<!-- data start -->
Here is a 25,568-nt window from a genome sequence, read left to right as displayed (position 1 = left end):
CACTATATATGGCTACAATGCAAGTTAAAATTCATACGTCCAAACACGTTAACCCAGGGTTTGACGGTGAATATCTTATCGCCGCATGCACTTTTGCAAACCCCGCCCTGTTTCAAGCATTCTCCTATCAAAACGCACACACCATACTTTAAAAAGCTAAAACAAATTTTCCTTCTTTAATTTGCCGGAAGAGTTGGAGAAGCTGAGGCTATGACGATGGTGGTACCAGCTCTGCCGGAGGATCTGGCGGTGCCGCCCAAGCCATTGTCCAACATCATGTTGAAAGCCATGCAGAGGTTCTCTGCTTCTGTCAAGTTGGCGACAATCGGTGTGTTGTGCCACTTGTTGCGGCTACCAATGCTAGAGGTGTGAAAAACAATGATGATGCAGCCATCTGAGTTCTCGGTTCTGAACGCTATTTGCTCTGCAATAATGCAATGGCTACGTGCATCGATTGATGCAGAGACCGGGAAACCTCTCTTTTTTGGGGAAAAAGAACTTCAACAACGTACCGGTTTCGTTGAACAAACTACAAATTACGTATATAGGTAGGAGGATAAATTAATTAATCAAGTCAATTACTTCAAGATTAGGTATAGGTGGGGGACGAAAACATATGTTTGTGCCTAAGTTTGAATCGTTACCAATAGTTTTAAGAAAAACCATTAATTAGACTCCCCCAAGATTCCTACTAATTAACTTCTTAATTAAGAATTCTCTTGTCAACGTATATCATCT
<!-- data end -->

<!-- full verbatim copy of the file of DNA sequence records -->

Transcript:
Here is a 25,568-nt window from a genome sequence, read left to right as displayed (position 1 = left end):
CACTATATATGGCTACAATGCAAGTTAAAATTCATACGTCCAAACACGTTAACCCAGGGTTTGACGGTGAATATCTTATCGCCGCATGCACTTTTGCAAACCCCGCCCTGTTTCAAGCATTCTCCTATCAAAACGCACACACCATACTTTAAAAAGCTAAAACAAATTTTCCTTCTTTAATTTGCCGGAAGAGTTGGAGAAGCTGAGGCTATGACGATGGTGGTACCAGCTCTGCCGGAGGATCTGGCGGTGCCGCCCAAGCCATTGTCCAACATCATGTTGAAAGCCATGCAGAGGTTCTCTGCTTCTGTCAAGTTGGCGACAATCGGTGTGTTGTGCCACTTGTTGCGGCTACCAATGCTAGAGGTGTGAAAAACAATGATGATGCAGCCATCTGAGTTCTCGGTTCTGAACGCTATTTGCTCTGCAATAATGCAATGGCTACGTGCATCGATTGATGCAGAGACCGGGAAACCTCTCTTTTTTGGGGAAAAAGAACTTCAACAACGTACCGGTTTCGTTGAACAAACTACAAATTACGTATATAGGTAGGAGGATAAATTAATTAATCAAGTCAATTACTTCAAGATTAGGTATAGGTGGGGGACGAAAACATATGTTTGTGCCTAAGTTTGAATCGTTACCAATAGTTTTAAGAAAAACCATTAATTAGACTCCCCCAAGATTCCTACTAATTAACTTCTTAATTAAGAATTCTCTTGTCAACGTATATCATCT